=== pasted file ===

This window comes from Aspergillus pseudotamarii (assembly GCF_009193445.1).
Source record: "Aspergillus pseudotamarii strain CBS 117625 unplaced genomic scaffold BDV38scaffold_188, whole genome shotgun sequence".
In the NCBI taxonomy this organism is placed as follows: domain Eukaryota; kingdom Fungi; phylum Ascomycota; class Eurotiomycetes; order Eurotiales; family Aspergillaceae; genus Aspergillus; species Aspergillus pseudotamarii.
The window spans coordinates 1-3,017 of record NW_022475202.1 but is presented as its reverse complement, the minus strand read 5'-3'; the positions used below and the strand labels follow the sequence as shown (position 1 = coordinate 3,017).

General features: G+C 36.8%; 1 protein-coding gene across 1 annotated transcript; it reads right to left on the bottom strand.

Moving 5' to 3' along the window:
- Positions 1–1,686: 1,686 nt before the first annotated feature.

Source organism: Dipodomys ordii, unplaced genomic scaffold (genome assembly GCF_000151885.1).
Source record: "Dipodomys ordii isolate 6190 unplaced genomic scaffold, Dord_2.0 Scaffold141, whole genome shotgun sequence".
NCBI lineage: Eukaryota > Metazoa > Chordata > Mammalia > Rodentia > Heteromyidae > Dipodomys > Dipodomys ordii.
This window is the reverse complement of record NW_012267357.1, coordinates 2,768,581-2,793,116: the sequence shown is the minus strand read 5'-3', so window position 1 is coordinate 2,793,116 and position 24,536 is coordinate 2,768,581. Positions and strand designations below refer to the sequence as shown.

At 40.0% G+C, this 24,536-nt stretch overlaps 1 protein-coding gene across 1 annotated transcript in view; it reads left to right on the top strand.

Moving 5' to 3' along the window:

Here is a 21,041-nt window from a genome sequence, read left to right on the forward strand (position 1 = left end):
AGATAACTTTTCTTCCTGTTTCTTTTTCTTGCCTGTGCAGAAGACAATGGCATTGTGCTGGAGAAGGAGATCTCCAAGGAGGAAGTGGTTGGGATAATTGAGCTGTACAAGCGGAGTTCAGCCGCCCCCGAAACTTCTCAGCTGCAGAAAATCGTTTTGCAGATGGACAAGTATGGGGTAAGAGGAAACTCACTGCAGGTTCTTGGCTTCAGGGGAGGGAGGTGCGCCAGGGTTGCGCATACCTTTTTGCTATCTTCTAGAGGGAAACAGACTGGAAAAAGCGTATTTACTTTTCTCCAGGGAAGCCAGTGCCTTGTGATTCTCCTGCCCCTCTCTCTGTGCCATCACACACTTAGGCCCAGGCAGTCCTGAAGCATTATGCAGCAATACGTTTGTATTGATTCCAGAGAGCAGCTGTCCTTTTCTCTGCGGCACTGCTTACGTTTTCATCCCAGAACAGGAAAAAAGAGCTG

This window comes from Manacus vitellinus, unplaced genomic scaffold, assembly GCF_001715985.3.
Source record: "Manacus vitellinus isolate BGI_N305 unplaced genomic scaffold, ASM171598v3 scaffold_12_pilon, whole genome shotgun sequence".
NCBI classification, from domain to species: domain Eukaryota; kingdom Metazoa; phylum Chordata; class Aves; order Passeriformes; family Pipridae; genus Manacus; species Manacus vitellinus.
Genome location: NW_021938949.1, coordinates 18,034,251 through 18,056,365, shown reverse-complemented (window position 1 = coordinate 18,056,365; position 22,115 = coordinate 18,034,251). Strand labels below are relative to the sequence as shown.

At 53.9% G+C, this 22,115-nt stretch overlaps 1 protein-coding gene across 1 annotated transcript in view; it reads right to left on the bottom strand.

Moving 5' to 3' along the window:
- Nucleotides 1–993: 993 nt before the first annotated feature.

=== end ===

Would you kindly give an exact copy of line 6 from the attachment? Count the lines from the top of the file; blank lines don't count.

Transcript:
Moving 5' to 3' along the window: